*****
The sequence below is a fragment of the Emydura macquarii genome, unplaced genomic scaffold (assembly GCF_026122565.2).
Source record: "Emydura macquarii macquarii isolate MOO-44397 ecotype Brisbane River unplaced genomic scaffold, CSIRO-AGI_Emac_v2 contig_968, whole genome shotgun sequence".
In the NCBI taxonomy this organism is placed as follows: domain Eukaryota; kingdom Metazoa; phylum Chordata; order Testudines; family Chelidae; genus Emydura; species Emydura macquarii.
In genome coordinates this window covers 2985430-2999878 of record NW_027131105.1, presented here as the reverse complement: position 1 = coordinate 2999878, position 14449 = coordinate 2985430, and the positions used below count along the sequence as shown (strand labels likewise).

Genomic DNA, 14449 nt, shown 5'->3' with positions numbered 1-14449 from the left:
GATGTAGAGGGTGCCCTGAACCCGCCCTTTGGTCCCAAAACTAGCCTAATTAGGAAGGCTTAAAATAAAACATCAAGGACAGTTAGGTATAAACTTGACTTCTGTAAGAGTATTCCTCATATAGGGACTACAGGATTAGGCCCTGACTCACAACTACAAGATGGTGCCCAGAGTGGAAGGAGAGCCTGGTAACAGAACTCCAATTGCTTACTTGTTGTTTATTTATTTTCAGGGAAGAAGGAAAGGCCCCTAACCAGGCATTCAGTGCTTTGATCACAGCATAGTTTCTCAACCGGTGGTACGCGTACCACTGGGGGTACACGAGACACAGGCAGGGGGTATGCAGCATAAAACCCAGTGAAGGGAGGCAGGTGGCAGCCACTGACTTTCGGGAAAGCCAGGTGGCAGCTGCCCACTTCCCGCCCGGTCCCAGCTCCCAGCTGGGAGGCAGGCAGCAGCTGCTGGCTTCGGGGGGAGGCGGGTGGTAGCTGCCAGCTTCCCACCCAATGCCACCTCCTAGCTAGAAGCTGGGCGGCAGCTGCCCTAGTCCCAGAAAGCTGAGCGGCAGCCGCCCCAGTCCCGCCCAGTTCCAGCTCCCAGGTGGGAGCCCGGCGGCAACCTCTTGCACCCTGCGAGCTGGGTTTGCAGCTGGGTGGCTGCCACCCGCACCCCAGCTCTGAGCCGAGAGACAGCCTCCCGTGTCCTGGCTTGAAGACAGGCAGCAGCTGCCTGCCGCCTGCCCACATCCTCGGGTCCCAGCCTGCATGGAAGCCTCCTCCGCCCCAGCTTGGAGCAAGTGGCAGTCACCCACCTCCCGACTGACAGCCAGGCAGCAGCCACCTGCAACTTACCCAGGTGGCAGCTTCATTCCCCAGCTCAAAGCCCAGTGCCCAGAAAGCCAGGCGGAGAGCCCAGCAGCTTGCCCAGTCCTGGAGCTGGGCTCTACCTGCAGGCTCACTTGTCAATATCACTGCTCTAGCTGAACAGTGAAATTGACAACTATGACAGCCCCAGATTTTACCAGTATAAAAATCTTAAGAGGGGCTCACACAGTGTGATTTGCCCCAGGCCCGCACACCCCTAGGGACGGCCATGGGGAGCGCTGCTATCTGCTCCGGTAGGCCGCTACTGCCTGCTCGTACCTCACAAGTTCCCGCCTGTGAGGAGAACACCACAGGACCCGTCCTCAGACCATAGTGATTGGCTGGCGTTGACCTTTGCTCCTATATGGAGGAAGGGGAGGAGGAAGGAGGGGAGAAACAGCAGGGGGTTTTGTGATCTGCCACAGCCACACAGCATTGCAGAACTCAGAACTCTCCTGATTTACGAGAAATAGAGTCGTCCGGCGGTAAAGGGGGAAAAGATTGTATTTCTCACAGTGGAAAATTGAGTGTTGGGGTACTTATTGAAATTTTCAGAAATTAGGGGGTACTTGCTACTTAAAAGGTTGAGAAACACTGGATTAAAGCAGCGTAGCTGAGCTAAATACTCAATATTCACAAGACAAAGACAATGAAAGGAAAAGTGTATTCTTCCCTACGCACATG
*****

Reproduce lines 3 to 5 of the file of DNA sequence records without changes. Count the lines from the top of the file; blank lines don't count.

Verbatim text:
In the NCBI taxonomy this organism is placed as follows: domain Eukaryota; kingdom Metazoa; phylum Chordata; order Testudines; family Chelidae; genus Emydura; species Emydura macquarii.
In genome coordinates this window covers 2985430-2999878 of record NW_027131105.1, presented here as the reverse complement: position 1 = coordinate 2999878, position 14449 = coordinate 2985430, and the positions used below count along the sequence as shown (strand labels likewise).

Genomic DNA, 14449 nt, shown 5'->3' with positions numbered 1-14449 from the left: